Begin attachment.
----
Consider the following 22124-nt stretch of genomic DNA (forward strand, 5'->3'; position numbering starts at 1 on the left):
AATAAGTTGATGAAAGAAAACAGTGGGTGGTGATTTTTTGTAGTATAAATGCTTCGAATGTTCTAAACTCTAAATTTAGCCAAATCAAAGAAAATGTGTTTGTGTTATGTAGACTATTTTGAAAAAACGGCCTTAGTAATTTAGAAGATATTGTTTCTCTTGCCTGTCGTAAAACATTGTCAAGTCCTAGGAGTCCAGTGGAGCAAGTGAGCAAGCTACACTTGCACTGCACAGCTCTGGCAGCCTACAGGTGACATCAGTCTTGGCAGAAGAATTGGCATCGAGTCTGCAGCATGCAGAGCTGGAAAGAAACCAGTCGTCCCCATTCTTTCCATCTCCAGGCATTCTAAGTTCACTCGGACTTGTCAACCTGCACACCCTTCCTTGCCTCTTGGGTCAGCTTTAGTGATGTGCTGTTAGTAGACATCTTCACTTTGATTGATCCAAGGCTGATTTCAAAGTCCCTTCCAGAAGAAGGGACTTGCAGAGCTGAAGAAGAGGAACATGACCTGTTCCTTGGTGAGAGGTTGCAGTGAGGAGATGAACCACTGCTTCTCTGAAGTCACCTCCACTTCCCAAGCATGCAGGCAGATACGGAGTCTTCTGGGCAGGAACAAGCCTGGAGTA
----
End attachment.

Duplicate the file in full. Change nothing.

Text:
Consider the following 22124-nt stretch of genomic DNA (forward strand, 5'->3'; position numbering starts at 1 on the left):
AATAAGTTGATGAAAGAAAACAGTGGGTGGTGATTTTTTGTAGTATAAATGCTTCGAATGTTCTAAACTCTAAATTTAGCCAAATCAAAGAAAATGTGTTTGTGTTATGTAGACTATTTTGAAAAAACGGCCTTAGTAATTTAGAAGATATTGTTTCTCTTGCCTGTCGTAAAACATTGTCAAGTCCTAGGAGTCCAGTGGAGCAAGTGAGCAAGCTACACTTGCACTGCACAGCTCTGGCAGCCTACAGGTGACATCAGTCTTGGCAGAAGAATTGGCATCGAGTCTGCAGCATGCAGAGCTGGAAAGAAACCAGTCGTCCCCATTCTTTCCATCTCCAGGCATTCTAAGTTCACTCGGACTTGTCAACCTGCACACCCTTCCTTGCCTCTTGGGTCAGCTTTAGTGATGTGCTGTTAGTAGACATCTTCACTTTGATTGATCCAAGGCTGATTTCAAAGTCCCTTCCAGAAGAAGGGACTTGCAGAGCTGAAGAAGAGGAACATGACCTGTTCCTTGGTGAGAGGTTGCAGTGAGGAGATGAACCACTGCTTCTCTGAAGTCACCTCCACTTCCCAAGCATGCAGGCAGATACGGAGTCTTCTGGGCAGGAACAAGCCTGGAGTA